The pics I have on my webpage are from our first and second year when we were just a barnyard haunt small hey a few people showed up yay haunt. But this last year we stepped it up to I would say semi-pro haunt. We did movie killers, had many rooms that actually looked like a living room with michael myers coming from the curtians and the ring girl coming out of the TV. Then our hayride was expanded from 5 min ride to 15 min ride last year. We did not get as good of photos from 2011 but this year I have a person doing that and that is all they are doing is video and photos for 2012. We sold and will sell tickets again this year to our haunt. What makes us a little different we always do a theme each year and change it year to year. And you get scared because of something that fits in with that theme, not just a jump out around a corner and scare you kind of place.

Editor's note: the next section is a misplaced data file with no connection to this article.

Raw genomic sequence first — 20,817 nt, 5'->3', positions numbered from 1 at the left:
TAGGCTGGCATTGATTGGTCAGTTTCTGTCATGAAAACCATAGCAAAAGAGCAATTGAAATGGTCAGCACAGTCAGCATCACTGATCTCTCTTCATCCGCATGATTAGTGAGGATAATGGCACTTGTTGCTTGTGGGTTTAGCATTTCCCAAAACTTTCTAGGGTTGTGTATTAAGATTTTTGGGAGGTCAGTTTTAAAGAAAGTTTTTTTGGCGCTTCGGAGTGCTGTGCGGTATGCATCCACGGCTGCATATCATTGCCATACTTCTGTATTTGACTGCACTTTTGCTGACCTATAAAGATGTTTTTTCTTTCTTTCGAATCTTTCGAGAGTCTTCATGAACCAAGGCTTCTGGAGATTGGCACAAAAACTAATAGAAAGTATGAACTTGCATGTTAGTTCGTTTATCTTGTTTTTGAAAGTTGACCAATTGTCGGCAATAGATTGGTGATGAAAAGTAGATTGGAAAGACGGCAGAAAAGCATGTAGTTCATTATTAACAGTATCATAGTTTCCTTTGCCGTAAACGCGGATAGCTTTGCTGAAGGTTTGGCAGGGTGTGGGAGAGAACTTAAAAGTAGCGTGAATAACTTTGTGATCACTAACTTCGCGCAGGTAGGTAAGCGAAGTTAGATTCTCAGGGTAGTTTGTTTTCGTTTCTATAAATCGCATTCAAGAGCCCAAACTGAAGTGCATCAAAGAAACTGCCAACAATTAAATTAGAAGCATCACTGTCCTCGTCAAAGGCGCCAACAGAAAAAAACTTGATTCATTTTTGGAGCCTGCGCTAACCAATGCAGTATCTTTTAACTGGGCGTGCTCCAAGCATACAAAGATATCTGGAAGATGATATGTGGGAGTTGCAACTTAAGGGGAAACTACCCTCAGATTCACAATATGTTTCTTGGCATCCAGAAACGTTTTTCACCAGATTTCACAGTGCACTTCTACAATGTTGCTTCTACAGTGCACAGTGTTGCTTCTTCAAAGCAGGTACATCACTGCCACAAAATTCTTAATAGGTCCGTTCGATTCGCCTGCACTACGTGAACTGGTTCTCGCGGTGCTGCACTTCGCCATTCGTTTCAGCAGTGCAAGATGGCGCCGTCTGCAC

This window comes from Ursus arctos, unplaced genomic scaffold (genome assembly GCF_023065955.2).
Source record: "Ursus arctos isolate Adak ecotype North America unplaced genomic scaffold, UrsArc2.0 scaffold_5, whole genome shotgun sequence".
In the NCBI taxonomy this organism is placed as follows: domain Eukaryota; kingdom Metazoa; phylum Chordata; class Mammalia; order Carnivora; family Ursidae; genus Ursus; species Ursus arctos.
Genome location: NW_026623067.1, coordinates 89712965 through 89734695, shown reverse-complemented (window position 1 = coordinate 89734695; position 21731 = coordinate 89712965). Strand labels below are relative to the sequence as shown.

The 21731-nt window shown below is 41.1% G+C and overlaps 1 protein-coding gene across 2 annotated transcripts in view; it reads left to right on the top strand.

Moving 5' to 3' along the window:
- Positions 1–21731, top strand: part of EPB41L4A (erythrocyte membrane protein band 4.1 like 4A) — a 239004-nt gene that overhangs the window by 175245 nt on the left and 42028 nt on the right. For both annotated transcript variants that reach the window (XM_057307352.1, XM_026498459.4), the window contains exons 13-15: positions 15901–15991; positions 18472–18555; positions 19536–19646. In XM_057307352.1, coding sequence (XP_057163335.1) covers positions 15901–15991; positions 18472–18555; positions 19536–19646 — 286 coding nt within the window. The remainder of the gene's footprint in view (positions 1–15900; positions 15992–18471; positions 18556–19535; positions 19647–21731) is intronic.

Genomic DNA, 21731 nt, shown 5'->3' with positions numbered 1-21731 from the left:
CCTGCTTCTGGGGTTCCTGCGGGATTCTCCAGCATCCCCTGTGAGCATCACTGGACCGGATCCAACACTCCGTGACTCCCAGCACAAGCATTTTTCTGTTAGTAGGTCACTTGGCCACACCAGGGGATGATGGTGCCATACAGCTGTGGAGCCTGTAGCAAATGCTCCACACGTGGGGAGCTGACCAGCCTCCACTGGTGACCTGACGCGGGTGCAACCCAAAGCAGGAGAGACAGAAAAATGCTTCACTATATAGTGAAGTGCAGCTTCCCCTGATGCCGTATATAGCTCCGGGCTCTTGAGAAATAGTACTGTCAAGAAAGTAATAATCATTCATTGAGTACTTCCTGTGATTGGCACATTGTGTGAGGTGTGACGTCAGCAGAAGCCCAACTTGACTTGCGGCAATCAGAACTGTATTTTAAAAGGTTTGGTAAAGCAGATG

~Ryan

BrotherMysterio
05-14-2012, 09:47 AM
We did not get as good of photos from 2011

Did you get any photos at all?

C.